If you have seen more rodents scampering around your home or property lately, you're not alone.
Director of Ballarat-based Rid Pest Control, David Ward, said while "mouse plagues" did not occur in this area, there were significant numbers of mice and rats about at the moment.
"We are certainly seeing higher than normal seasonal averages - not just of mice but rats too," Mr Ward said.
He explained that this was the result of a combination of a good natural population in addition to seasonal changes.
In warmer weather mice happily live in paddocks but seek to move from their burrows into the warmth and comfort of a structure, including people's homes, when colder weather hits.
Mr Ward said above all this was a survival instinct and played out each year, but the numbers of mice and rats moving into people's homes were "massive" this year.
Describing it as "out of control" at the moment, the number of rodent jobs he is currently responding to is about 40 per cent higher than last season.
"It is an extraordinary season in terms of numbers and that's compounded by a number of different things - we've had quite a mild summer and there's really good food around for them," he told The Courier.
"I think they're becoming more and more apparent to people because there's just so many of them."
At one site he was recently employed at in Ballarat, he caught about 30 mice each night - a number which he said was quite significant.
Mice problems are typically more common in areas on the fringe of Ballarat, including estates in Delacombe and Lucas, due to the proximity to paddocks.
Another potential reason for the increased numbers this year is the shortage of rodenticide and bait stocked in stores.
This has been attributed to the COVID pandemic - with many of the products produced overseas - and the mice plague up north.
Mr Ward's business has not been adversely affected as he prepared his orders "well ahead of time".
The "unusual" numbers across this region have also resulted in more droppings, destruction and damage.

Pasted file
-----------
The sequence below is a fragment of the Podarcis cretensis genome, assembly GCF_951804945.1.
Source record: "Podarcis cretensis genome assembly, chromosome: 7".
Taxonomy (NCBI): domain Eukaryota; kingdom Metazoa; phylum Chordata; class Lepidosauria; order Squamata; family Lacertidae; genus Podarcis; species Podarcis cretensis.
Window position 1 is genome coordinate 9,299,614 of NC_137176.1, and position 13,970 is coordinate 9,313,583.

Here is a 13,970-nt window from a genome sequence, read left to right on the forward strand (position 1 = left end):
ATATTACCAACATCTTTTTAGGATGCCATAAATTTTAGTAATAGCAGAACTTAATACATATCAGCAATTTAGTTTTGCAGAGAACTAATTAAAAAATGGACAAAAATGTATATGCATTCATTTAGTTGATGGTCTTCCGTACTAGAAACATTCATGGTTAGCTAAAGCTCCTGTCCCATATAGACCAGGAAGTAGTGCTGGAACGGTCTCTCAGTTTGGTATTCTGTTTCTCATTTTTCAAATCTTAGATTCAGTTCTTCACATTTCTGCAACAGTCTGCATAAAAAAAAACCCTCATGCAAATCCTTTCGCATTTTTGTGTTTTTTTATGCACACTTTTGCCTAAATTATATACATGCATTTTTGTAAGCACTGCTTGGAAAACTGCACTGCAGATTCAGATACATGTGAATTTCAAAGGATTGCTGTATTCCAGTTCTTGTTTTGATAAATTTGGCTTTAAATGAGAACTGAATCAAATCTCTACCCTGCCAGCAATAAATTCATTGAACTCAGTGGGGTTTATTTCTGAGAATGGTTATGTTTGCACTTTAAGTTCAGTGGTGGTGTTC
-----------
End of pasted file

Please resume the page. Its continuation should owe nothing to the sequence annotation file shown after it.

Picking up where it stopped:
This season he has been called to assist at a home where mice chewed straight through plaster and another where mice chewed their way through ducts in the floor to enter a home through the central heating vents.
He has also assisted homeowners after mice chewed through a dishwasher drainage pipe, causing minor flooding in the home.
To prevent mice or rats from settling in, Mr Ward said his best advice was to prevent them from finding a property appealing in the first place: so don't leave pet food outdoors, keep lawns short and gardens and homes tidy.
If there are mice inhabiting a home, the human residents will hear noises in the roof, walls or floors.
"But the obvious one is seeing the odd mouse running around," Mr Ward said.
Mouse droppings are also a clear indicator, especially behind, beside or under the fridge - one of their favourite places.
Prolific breeders with a short gestation period, as is the time it takes for them to grow into breeding adults, mice infestations can grow quickly - thus, "early intervention is critical".
Mr Ward stressed the importance of addressing the issue as rodents living inside a home could present a significant risk of disease and bacteria transmission - from salmonella to listeria.
He urged anybody with a rodent problem to wash everything thoroughly once it is under control, especially before eating off it.
Mr Ward encouraged people to try to control the problem themselves initially, but to be wary of using poisons with pets around.
If it becomes too difficult, he said professionals were only a phone call away.
An Agriculture Victoria spokesperson said there was no mice plague in Victoria nor was one forecast, but it was closely monitoring the situation and supporting farmers with management advice.
Landholders are asked to monitor numbers to ensure they do not "become uncontrollable".
"Landholders should continue to monitor their paddocks and if concerned about any local increases in mice numbers should consider using commercially available baits registered for the control of mice."
They said increased numbers in houses might give the impression mice were significantly increasing across the landscape, but this was not necessarily the case as rodents were known to seek shelter in cooler weather.
For mouse activity subscribe to www.mousealert.org.au or follow @MouseAlert on Twitter.
For more information, visit https://agriculture.vic.gov.au/biosecurity/pest-animals/priority-pest-animals/house-mouse